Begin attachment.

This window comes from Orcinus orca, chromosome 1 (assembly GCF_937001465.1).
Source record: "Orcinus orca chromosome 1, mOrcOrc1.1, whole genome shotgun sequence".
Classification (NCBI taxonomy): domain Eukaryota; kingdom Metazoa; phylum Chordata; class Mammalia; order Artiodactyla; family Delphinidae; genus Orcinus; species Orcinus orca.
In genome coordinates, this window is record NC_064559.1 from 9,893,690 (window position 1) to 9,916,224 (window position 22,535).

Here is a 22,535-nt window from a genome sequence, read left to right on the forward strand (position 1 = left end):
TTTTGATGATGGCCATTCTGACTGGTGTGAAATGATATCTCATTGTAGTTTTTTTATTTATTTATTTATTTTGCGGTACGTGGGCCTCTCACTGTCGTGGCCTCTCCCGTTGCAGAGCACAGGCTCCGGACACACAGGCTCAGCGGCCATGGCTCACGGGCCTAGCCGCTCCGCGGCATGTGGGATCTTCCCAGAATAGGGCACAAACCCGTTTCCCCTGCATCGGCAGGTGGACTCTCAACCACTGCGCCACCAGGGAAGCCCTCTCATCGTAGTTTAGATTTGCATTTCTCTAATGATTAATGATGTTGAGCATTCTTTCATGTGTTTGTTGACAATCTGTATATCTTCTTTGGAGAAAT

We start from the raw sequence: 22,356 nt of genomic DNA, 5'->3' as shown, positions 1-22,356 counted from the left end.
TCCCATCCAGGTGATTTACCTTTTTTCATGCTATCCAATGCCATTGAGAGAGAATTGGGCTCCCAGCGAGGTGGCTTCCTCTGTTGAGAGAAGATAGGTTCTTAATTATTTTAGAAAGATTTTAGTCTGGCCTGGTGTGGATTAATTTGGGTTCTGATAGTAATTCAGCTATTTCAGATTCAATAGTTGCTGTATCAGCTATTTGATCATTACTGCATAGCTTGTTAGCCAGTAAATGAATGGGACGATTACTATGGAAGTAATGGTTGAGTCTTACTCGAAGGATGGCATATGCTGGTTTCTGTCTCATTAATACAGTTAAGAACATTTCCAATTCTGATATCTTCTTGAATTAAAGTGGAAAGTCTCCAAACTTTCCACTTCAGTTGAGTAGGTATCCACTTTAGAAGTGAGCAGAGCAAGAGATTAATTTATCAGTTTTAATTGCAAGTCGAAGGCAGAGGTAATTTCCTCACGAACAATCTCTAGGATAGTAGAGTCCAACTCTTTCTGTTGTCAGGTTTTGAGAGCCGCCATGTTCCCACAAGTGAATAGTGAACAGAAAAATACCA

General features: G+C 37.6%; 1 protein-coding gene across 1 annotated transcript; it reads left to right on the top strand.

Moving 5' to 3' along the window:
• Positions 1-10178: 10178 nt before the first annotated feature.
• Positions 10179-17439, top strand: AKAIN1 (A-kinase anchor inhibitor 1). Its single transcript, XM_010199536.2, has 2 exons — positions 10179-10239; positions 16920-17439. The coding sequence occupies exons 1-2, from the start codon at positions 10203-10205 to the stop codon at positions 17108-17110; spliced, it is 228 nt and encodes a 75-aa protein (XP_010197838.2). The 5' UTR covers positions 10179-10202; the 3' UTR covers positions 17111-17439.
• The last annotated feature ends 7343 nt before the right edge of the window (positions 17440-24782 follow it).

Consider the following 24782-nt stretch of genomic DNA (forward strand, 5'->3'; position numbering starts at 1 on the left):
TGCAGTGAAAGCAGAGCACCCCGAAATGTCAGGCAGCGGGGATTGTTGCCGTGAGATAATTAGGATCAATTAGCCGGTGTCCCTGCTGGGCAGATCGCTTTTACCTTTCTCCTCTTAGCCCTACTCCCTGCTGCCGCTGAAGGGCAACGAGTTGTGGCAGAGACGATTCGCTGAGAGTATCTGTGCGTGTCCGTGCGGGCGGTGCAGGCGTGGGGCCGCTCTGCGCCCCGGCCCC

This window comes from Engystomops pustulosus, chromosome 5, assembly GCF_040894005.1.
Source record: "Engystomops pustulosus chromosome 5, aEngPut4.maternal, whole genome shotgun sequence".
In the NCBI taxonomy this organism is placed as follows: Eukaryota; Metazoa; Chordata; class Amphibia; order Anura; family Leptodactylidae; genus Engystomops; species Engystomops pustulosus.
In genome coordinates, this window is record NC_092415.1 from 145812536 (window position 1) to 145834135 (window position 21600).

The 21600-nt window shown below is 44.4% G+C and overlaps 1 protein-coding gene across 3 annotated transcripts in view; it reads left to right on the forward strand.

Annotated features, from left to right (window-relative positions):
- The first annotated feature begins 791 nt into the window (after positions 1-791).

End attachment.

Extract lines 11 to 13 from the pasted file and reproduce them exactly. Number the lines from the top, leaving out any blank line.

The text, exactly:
• Positions 1-10178: 10178 nt before the first annotated feature.
• Positions 10179-17439, top strand: AKAIN1 (A-kinase anchor inhibitor 1). Its single transcript, XM_010199536.2, has 2 exons — positions 10179-10239; positions 16920-17439. The coding sequence occupies exons 1-2, from the start codon at positions 10203-10205 to the stop codon at positions 17108-17110; spliced, it is 228 nt and encodes a 75-aa protein (XP_010197838.2). The 5' UTR covers positions 10179-10202; the 3' UTR covers positions 17111-17439.
• The last annotated feature ends 7343 nt before the right edge of the window (positions 17440-24782 follow it).